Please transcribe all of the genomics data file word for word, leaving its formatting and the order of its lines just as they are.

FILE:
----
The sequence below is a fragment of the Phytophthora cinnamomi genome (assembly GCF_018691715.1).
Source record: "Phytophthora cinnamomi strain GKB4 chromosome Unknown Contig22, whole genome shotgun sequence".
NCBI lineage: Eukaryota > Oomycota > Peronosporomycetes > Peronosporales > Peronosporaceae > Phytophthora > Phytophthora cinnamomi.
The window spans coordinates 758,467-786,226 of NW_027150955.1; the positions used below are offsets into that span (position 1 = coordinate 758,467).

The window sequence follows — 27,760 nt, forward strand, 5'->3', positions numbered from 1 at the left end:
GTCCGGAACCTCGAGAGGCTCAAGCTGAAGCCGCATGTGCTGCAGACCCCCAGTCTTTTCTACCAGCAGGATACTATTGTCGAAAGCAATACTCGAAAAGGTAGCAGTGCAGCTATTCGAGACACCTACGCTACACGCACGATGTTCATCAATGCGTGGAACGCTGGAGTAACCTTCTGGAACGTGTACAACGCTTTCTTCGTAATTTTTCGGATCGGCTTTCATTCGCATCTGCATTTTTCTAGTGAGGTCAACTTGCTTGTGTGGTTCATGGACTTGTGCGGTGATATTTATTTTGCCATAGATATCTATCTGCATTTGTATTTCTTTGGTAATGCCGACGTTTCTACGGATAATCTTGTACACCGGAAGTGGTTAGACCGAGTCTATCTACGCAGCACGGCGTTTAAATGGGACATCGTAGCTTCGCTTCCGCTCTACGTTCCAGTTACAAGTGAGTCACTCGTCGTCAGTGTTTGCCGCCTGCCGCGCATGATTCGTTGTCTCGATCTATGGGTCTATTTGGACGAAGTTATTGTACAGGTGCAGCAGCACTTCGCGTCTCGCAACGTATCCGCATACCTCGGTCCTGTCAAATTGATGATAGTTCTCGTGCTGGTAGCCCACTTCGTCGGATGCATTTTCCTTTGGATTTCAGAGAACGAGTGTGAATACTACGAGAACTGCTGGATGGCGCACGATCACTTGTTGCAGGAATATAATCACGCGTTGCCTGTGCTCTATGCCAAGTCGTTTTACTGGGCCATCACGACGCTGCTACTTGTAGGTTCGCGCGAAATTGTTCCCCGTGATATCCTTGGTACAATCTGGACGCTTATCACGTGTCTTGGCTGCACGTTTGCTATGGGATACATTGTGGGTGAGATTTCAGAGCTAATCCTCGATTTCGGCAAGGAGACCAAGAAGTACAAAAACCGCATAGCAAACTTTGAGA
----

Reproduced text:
The sequence below is a fragment of the Phytophthora cinnamomi genome (assembly GCF_018691715.1).
Source record: "Phytophthora cinnamomi strain GKB4 chromosome Unknown Contig22, whole genome shotgun sequence".
NCBI lineage: Eukaryota > Oomycota > Peronosporomycetes > Peronosporales > Peronosporaceae > Phytophthora > Phytophthora cinnamomi.
The window spans coordinates 758,467-786,226 of NW_027150955.1; the positions used below are offsets into that span (position 1 = coordinate 758,467).

The window sequence follows — 27,760 nt, forward strand, 5'->3', positions numbered from 1 at the left end:
GTCCGGAACCTCGAGAGGCTCAAGCTGAAGCCGCATGTGCTGCAGACCCCCAGTCTTTTCTACCAGCAGGATACTATTGTCGAAAGCAATACTCGAAAAGGTAGCAGTGCAGCTATTCGAGACACCTACGCTACACGCACGATGTTCATCAATGCGTGGAACGCTGGAGTAACCTTCTGGAACGTGTACAACGCTTTCTTCGTAATTTTTCGGATCGGCTTTCATTCGCATCTGCATTTTTCTAGTGAGGTCAACTTGCTTGTGTGGTTCATGGACTTGTGCGGTGATATTTATTTTGCCATAGATATCTATCTGCATTTGTATTTCTTTGGTAATGCCGACGTTTCTACGGATAATCTTGTACACCGGAAGTGGTTAGACCGAGTCTATCTACGCAGCACGGCGTTTAAATGGGACATCGTAGCTTCGCTTCCGCTCTACGTTCCAGTTACAAGTGAGTCACTCGTCGTCAGTGTTTGCCGCCTGCCGCGCATGATTCGTTGTCTCGATCTATGGGTCTATTTGGACGAAGTTATTGTACAGGTGCAGCAGCACTTCGCGTCTCGCAACGTATCCGCATACCTCGGTCCTGTCAAATTGATGATAGTTCTCGTGCTGGTAGCCCACTTCGTCGGATGCATTTTCCTTTGGATTTCAGAGAACGAGTGTGAATACTACGAGAACTGCTGGATGGCGCACGATCACTTGTTGCAGGAATATAATCACGCGTTGCCTGTGCTCTATGCCAAGTCGTTTTACTGGGCCATCACGACGCTGCTACTTGTAGGTTCGCGCGAAATTGTTCCCCGTGATATCCTTGGTACAATCTGGACGCTTATCACGTGTCTTGGCTGCACGTTTGCTATGGGATACATTGTGGGTGAGATTTCAGAGCTAATCCTCGATTTCGGCAAGGAGACCAAGAAGTACAAAAACCGCATAGCAAACTTTGAGA